Searching for a single word string in the Firefox Awesomebar displays confusing notification (due to ISP search hijacking)

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Firefox
Search
a year ago
2 months ago

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(Reporter: jgruen, Unassigned)

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(Not tracked)

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(1 attachment)

(Reporter)

Description

a year ago
Created attachment 8829575 [details]
Screen Shot 2017-01-23 at 3.34.56 PM.png

Caveats: 

This may have to do with my specific ISP, but here are STR

I'm on FF 50.0.1 (release) on a 2016 MBP

- In Awesomebar type the word 'toe' or any other one word string (no spaces)
- hit enter

result: 
I see a notification (see attachement) asking me if i want to go to 'toe', clicking yes takes me to my ISP's search UI and I can no longer search for toe through the awesomebar without being redirected.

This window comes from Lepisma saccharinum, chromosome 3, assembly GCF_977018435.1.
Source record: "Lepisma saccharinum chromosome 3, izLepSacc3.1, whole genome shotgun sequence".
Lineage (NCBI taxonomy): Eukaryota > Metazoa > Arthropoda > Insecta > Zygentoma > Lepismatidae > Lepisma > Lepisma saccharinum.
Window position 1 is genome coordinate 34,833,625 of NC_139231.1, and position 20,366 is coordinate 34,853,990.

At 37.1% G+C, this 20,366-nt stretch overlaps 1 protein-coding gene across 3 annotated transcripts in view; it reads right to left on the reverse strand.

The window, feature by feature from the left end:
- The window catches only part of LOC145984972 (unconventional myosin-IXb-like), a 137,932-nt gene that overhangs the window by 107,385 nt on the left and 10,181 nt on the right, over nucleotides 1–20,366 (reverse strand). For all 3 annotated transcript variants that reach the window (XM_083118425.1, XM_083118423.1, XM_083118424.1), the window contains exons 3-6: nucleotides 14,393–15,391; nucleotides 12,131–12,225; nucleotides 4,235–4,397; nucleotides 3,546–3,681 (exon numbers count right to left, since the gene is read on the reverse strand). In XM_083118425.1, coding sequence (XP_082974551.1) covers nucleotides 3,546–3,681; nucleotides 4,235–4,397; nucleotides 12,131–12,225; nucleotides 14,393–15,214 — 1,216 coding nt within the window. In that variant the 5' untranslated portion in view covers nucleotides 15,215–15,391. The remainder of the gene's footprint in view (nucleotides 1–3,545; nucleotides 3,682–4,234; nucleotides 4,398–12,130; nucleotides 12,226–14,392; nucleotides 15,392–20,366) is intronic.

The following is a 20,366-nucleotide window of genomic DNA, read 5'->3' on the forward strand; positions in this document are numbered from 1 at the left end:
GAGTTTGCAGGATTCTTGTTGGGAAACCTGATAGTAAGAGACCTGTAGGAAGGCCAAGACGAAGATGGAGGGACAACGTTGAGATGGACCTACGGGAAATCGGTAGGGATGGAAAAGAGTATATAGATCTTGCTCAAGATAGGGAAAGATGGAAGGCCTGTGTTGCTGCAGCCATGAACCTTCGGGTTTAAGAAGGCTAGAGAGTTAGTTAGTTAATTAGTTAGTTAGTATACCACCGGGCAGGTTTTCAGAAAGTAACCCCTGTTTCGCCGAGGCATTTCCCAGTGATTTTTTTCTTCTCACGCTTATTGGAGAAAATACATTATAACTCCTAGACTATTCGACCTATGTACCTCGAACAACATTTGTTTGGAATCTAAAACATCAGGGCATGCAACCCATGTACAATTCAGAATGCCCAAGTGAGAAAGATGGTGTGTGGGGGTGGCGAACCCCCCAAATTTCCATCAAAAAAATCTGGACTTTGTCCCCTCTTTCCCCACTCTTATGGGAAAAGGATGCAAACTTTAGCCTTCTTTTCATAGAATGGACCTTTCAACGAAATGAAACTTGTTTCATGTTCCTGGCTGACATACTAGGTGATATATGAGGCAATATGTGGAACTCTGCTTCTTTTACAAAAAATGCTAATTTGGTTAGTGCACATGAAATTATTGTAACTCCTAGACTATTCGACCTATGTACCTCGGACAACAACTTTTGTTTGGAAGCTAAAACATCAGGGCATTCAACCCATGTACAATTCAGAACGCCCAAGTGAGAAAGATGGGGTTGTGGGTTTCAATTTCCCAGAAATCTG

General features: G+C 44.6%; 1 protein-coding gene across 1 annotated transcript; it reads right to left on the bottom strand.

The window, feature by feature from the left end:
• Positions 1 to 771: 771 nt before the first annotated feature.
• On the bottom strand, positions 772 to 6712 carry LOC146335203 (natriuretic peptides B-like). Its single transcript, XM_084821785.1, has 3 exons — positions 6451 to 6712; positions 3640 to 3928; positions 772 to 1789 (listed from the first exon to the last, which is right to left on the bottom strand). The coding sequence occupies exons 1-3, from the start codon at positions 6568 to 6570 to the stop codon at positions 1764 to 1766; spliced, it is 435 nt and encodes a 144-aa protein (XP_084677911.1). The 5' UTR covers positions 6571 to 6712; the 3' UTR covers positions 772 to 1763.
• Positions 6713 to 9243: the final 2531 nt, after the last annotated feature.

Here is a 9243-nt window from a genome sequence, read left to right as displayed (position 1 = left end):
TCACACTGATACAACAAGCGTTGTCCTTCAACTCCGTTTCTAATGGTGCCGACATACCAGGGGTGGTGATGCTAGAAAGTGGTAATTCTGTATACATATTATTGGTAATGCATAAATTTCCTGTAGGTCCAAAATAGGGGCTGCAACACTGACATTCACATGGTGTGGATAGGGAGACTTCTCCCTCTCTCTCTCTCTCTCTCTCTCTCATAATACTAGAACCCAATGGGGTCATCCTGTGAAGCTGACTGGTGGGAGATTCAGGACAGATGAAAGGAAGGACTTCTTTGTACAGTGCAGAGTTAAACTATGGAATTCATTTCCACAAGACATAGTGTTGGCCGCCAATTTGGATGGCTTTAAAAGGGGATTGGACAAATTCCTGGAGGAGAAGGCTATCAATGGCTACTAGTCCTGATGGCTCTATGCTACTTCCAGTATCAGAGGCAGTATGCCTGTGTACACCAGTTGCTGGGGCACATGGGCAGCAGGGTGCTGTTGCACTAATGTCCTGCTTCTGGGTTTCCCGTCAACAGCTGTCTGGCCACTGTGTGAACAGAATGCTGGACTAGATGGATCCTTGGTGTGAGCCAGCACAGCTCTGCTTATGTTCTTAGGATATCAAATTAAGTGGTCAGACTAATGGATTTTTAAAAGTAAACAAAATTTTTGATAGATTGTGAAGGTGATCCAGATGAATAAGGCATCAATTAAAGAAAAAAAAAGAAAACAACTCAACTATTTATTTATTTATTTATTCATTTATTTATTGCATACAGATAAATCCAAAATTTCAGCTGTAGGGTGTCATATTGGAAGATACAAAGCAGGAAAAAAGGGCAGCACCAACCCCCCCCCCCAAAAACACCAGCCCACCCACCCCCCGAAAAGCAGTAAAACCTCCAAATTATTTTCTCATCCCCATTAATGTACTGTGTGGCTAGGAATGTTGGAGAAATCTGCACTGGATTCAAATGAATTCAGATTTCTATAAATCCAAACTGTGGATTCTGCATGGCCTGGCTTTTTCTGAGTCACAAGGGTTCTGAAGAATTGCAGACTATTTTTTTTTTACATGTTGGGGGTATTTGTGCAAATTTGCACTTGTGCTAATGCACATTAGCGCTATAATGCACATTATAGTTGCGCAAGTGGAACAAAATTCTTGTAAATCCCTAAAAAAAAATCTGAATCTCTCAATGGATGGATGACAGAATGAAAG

expected: 
I see a search results page with no notification.

So (a) this is bad UX, we should fix it. My understanding is that this behavior is intended to catch intranet related searches, but I'm getting hammered with pretty constantly right now. and (b) once i've said 'yes' is there any way for me to reverse that decision.
(Reporter)

Comment 1

a year ago
this problem occurs regardless of search suggestions
(Reporter)

Comment 2

a year ago
this problem occurs regardless of search suggestions being enabled or disabled
Did we not consider this case when this got added in bug 693808? Or is something not working right? Seems surprising, because this is a not-uncommon ISP thing, but I also don't remember hearing similar reports of this in the time since that landed.

Looks like we did add a pref to restore the previous behavior (to basically ignore the search and take you wherever DNS says to go), but what we'd want here is a way to ignore DNS and always do the search (without showing the infobar, which is the annoyance here). Better still would be to have the browser figure this out automagically. I suppose we could kick off a 2nd DNS request for a random string (which shouldn't resolve), and suppress the infobar if it does resolve?